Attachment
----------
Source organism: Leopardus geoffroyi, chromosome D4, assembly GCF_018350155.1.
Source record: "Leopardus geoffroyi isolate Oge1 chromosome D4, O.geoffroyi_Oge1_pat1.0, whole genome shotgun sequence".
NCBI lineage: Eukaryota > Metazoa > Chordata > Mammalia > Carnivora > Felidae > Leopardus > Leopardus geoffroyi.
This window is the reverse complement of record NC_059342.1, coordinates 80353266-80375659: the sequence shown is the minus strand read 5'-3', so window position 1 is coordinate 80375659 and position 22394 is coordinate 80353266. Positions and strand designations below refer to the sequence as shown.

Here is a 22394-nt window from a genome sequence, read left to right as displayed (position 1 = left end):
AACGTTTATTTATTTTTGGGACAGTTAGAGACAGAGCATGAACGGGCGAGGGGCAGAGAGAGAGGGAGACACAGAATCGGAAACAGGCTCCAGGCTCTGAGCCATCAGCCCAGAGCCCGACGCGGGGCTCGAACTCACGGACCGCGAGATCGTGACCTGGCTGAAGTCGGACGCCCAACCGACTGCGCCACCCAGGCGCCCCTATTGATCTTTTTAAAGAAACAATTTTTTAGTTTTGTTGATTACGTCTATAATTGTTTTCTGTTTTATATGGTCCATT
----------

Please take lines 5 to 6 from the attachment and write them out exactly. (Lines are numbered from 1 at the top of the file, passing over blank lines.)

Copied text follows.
Here is a 22394-nt window from a genome sequence, read left to right as displayed (position 1 = left end):
AACGTTTATTTATTTTTGGGACAGTTAGAGACAGAGCATGAACGGGCGAGGGGCAGAGAGAGAGGGAGACACAGAATCGGAAACAGGCTCCAGGCTCTGAGCCATCAGCCCAGAGCCCGACGCGGGGCTCGAACTCACGGACCGCGAGATCGTGACCTGGCTGAAGTCGGACGCCCAACCGACTGCGCCACCCAGGCGCCCCTATTGATCTTTTTAAAGAAACAATTTTTTAGTTTTGTTGATTACGTCTATAATTGTTTTCTGTTTTATATGGTCCATT